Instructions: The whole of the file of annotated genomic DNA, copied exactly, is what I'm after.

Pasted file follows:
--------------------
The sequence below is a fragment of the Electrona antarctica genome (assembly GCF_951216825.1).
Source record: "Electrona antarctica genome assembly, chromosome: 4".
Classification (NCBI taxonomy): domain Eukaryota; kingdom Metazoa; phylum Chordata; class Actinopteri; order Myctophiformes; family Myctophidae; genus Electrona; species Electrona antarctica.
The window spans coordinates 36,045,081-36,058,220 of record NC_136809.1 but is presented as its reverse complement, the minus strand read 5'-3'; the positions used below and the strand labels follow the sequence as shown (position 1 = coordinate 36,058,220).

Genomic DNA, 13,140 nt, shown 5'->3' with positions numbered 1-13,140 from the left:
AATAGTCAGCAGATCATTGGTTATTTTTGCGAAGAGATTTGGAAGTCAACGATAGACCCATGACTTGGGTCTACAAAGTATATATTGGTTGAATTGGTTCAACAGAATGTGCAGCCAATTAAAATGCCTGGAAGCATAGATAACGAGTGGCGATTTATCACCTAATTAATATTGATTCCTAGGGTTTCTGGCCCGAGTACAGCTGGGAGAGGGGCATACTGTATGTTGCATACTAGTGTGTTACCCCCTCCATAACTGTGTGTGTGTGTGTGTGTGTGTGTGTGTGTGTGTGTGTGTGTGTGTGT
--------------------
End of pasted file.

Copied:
The sequence below is a fragment of the Electrona antarctica genome (assembly GCF_951216825.1).
Source record: "Electrona antarctica genome assembly, chromosome: 4".
Classification (NCBI taxonomy): domain Eukaryota; kingdom Metazoa; phylum Chordata; class Actinopteri; order Myctophiformes; family Myctophidae; genus Electrona; species Electrona antarctica.
The window spans coordinates 36,045,081-36,058,220 of record NC_136809.1 but is presented as its reverse complement, the minus strand read 5'-3'; the positions used below and the strand labels follow the sequence as shown (position 1 = coordinate 36,058,220).

Genomic DNA, 13,140 nt, shown 5'->3' with positions numbered 1-13,140 from the left:
AATAGTCAGCAGATCATTGGTTATTTTTGCGAAGAGATTTGGAAGTCAACGATAGACCCATGACTTGGGTCTACAAAGTATATATTGGTTGAATTGGTTCAACAGAATGTGCAGCCAATTAAAATGCCTGGAAGCATAGATAACGAGTGGCGATTTATCACCTAATTAATATTGATTCCTAGGGTTTCTGGCCCGAGTACAGCTGGGAGAGGGGCATACTGTATGTTGCATACTAGTGTGTTACCCCCTCCATAACTGTGTGTGTGTGTGTGTGTGTGTGTGTGTGTGTGTGTGTGTGTGTGTGT